Ascorbate peroxidase 1 plays a key role in the response of Arabidopsis thaliana to stress combination.

TitleAscorbate peroxidase 1 plays a key role in the response of Arabidopsis thaliana to stress combination.
Publication TypeJournal Article
Year of Publication2008
AuthorsKoussevitzky S, Suzuki N, Huntington S, Armijo L, Sha W, Cortes D, Shulaev V, Mittler R
JournalJ Biol Chem
Volume283
Issue49
Pagination34197-203
Date Published2008 Dec 05
ISSN0021-9258
KeywordsArabidopsis, Arabidopsis Proteins, Ascorbate Peroxidases, Chloroplast Proteins, Chromatography, Liquid, Cytosol, Droughts, Gene Expression Regulation, Plant, Hot Temperature, Hydrogen Peroxide, Mass Spectrometry, Models, Biological, Mutation, Peroxidases, Proteomics, RNA, Messenger, Time Factors, Water
Abstract

<p>Within their natural habitat plants are subjected to a combination of different abiotic stresses, each with the potential to exacerbate the damage caused by the others. One of the most devastating stress combinations for crop productivity, which frequently occurs in the field, is drought and heat stress. In this study we conducted proteomic and metabolic analysis of Arabidopsis thaliana plants subjected to a combination of drought and heat stress. We identified 45 different proteins that specifically accumulated in Arabidopsis in response to the stress combination. These included enzymes involved in reactive oxygen detoxification, malate metabolism, and the Calvin cycle. The accumulation of malic enzyme during the combined stress corresponded with enhanced malic enzyme activity, a decrease in malic acid, and lower amounts of oxaloacetate, suggesting that malate metabolism plays an important role in the response of Arabidopsis to the stress combination. Cytosolic ascorbate peroxidase 1 (APX1) protein and mRNA accumulated during the stress combination. When exposed to heat stress combined with drought, an APX1-deficient mutant (apx1) accumulated more hydrogen peroxide and was significantly more sensitive to the stress combination than wild type. In contrast, mutants deficient in thylakoid or stromal/mitochondrial APXs were not more sensitive to the stress combination than apx1 or wild type. Our findings suggest that cytosolic APX1 plays a key role in the acclimation of plants to a combination of drought and heat stress.</p>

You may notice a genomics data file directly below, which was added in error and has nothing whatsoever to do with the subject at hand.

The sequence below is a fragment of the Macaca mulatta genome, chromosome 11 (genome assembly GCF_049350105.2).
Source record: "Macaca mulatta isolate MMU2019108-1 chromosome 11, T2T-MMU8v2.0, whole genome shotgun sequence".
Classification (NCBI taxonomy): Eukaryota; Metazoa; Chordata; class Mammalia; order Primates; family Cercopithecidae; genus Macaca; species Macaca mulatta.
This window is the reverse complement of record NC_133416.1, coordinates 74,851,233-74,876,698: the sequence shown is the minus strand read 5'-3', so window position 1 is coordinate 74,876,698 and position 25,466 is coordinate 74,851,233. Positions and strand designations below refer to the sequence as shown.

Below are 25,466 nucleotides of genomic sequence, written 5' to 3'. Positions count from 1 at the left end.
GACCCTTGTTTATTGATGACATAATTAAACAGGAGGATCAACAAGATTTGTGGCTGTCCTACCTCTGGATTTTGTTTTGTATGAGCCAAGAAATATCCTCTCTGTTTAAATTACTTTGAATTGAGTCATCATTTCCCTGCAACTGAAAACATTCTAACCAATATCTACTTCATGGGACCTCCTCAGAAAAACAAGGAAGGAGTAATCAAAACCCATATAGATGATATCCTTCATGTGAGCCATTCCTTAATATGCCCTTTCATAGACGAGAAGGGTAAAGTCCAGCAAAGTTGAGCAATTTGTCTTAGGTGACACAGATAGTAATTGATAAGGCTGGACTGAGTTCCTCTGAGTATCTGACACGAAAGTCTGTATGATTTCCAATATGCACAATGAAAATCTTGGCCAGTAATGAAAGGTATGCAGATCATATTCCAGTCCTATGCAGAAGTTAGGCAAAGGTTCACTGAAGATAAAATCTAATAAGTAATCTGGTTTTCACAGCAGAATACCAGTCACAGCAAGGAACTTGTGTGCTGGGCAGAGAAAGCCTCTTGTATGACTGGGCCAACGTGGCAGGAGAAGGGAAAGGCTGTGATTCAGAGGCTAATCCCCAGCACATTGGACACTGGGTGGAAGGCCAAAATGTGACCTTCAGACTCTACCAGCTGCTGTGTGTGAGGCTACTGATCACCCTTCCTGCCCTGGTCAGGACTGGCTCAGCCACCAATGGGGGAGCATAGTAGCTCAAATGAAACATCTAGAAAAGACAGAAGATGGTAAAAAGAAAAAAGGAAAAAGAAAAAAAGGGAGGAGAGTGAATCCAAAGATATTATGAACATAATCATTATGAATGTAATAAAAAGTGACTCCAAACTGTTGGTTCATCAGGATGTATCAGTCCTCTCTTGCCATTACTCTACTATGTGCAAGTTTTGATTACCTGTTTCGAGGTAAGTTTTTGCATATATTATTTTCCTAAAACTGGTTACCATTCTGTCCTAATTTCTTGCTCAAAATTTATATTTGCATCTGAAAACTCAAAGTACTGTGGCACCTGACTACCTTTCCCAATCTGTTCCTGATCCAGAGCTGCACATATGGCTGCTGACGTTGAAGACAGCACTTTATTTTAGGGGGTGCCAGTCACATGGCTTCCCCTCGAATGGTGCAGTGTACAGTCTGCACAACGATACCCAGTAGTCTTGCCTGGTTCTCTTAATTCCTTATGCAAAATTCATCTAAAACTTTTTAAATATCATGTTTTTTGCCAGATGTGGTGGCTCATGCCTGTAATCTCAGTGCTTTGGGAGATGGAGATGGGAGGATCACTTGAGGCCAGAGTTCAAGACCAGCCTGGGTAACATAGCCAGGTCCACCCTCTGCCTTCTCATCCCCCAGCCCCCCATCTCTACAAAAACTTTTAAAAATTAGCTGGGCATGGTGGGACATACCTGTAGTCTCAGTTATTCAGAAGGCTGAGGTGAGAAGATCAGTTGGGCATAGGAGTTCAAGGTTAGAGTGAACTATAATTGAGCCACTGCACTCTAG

DOI10.1074/jbc.M806337200
Alternate JournalJ. Biol. Chem.
PubMed ID18852264
PubMed Central IDPMC2590703
Grant ListP20 RR16464-05 / RR / NCRR NIH HHS / United States
RR-03-008 / RR / NCRR NIH HHS / United States